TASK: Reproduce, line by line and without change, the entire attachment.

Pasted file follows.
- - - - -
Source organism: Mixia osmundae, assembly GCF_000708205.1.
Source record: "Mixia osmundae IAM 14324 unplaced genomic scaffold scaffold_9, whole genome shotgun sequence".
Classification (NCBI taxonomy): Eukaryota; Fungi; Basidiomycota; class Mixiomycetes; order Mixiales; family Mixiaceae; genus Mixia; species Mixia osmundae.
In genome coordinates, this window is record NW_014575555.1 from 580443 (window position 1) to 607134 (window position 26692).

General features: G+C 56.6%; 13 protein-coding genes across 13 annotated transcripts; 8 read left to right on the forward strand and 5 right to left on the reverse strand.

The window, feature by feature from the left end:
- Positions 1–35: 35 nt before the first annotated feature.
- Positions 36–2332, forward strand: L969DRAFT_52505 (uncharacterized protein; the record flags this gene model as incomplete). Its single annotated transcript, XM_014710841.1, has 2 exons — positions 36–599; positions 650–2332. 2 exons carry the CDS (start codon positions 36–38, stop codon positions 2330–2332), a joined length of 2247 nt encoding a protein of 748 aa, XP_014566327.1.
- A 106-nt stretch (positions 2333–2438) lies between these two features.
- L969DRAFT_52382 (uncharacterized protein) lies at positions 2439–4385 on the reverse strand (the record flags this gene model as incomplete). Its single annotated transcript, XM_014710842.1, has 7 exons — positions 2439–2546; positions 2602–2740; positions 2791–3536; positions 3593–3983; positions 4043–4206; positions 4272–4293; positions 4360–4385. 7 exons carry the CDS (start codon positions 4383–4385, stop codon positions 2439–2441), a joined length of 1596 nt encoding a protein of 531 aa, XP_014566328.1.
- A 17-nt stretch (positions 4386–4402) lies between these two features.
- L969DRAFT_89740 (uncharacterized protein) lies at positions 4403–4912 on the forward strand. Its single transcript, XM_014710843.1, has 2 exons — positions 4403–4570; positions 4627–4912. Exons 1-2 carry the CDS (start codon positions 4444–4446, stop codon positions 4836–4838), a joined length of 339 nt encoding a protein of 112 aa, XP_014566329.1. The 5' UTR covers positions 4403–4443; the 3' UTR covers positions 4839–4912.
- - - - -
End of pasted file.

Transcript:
Source organism: Mixia osmundae, assembly GCF_000708205.1.
Source record: "Mixia osmundae IAM 14324 unplaced genomic scaffold scaffold_9, whole genome shotgun sequence".
Classification (NCBI taxonomy): Eukaryota; Fungi; Basidiomycota; class Mixiomycetes; order Mixiales; family Mixiaceae; genus Mixia; species Mixia osmundae.
In genome coordinates, this window is record NW_014575555.1 from 580443 (window position 1) to 607134 (window position 26692).

General features: G+C 56.6%; 13 protein-coding genes across 13 annotated transcripts; 8 read left to right on the forward strand and 5 right to left on the reverse strand.

The window, feature by feature from the left end:
- Positions 1–35: 35 nt before the first annotated feature.
- Positions 36–2332, forward strand: L969DRAFT_52505 (uncharacterized protein; the record flags this gene model as incomplete). Its single annotated transcript, XM_014710841.1, has 2 exons — positions 36–599; positions 650–2332. 2 exons carry the CDS (start codon positions 36–38, stop codon positions 2330–2332), a joined length of 2247 nt encoding a protein of 748 aa, XP_014566327.1.
- A 106-nt stretch (positions 2333–2438) lies between these two features.
- L969DRAFT_52382 (uncharacterized protein) lies at positions 2439–4385 on the reverse strand (the record flags this gene model as incomplete). Its single annotated transcript, XM_014710842.1, has 7 exons — positions 2439–2546; positions 2602–2740; positions 2791–3536; positions 3593–3983; positions 4043–4206; positions 4272–4293; positions 4360–4385. 7 exons carry the CDS (start codon positions 4383–4385, stop codon positions 2439–2441), a joined length of 1596 nt encoding a protein of 531 aa, XP_014566328.1.
- A 17-nt stretch (positions 4386–4402) lies between these two features.
- L969DRAFT_89740 (uncharacterized protein) lies at positions 4403–4912 on the forward strand. Its single transcript, XM_014710843.1, has 2 exons — positions 4403–4570; positions 4627–4912. Exons 1-2 carry the CDS (start codon positions 4444–4446, stop codon positions 4836–4838), a joined length of 339 nt encoding a protein of 112 aa, XP_014566329.1. The 5' UTR covers positions 4403–4443; the 3' UTR covers positions 4839–4912.